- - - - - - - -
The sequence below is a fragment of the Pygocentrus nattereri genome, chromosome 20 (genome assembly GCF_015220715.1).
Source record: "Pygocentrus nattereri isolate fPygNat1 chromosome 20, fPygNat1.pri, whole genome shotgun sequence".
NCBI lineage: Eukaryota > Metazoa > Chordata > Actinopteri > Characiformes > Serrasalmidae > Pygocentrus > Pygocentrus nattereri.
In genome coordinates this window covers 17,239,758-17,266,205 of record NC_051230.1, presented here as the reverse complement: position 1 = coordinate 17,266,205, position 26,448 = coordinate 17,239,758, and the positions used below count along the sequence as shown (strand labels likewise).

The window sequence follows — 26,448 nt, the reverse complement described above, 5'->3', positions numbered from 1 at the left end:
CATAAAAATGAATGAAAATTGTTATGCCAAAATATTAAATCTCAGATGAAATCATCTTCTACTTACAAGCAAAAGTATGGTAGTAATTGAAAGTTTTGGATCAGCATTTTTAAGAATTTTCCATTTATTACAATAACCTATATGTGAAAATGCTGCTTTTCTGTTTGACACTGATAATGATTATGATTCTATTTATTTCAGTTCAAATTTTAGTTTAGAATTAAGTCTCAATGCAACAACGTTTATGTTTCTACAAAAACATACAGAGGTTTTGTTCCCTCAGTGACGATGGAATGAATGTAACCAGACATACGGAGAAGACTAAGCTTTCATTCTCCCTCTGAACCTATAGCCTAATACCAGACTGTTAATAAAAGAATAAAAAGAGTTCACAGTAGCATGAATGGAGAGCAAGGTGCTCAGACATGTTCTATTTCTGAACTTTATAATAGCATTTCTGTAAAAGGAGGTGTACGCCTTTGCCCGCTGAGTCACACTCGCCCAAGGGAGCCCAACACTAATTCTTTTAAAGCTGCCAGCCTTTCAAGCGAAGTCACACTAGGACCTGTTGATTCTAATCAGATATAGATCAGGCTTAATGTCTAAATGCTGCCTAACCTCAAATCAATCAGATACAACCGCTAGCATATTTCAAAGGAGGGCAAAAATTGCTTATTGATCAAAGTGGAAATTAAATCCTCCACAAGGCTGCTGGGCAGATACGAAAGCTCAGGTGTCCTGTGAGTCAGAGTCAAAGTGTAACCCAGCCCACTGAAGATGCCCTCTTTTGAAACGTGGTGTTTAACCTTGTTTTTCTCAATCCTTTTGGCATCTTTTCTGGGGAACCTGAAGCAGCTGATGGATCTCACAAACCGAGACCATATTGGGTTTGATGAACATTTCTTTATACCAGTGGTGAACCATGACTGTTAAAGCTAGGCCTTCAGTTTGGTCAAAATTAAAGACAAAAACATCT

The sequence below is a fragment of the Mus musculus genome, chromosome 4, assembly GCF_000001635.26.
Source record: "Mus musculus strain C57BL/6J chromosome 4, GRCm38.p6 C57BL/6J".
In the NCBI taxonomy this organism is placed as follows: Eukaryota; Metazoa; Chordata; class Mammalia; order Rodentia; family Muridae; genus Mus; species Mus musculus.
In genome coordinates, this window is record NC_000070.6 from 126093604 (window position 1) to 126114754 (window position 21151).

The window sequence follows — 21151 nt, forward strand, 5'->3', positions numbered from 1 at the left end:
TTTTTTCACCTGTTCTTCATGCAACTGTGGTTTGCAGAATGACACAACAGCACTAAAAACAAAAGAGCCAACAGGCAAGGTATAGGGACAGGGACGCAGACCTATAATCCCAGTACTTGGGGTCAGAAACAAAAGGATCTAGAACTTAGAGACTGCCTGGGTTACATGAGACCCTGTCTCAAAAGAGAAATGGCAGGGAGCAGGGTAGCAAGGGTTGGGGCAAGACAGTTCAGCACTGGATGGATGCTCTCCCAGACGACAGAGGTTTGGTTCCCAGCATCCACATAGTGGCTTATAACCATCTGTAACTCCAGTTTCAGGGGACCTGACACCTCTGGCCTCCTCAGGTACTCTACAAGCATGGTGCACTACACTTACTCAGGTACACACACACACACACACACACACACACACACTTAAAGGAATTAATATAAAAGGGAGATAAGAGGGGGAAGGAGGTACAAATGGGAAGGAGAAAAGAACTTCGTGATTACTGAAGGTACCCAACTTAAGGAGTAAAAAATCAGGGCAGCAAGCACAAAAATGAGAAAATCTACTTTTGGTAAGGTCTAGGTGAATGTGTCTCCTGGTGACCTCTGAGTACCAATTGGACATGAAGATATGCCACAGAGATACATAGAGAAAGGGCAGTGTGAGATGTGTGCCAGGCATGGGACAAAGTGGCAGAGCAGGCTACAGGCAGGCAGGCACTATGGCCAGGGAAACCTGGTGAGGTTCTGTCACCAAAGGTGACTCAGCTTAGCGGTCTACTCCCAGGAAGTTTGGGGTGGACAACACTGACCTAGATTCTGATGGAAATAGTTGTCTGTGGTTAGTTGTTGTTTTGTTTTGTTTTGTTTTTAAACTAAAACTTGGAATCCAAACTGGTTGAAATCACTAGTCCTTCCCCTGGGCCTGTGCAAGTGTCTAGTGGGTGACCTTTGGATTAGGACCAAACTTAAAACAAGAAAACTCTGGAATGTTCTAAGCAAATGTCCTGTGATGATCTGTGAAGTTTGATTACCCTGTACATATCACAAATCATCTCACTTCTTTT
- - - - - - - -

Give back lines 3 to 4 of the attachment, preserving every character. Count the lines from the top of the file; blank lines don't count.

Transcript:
NCBI lineage: Eukaryota > Metazoa > Chordata > Actinopteri > Characiformes > Serrasalmidae > Pygocentrus > Pygocentrus nattereri.
In genome coordinates this window covers 17,239,758-17,266,205 of record NC_051230.1, presented here as the reverse complement: position 1 = coordinate 17,266,205, position 26,448 = coordinate 17,239,758, and the positions used below count along the sequence as shown (strand labels likewise).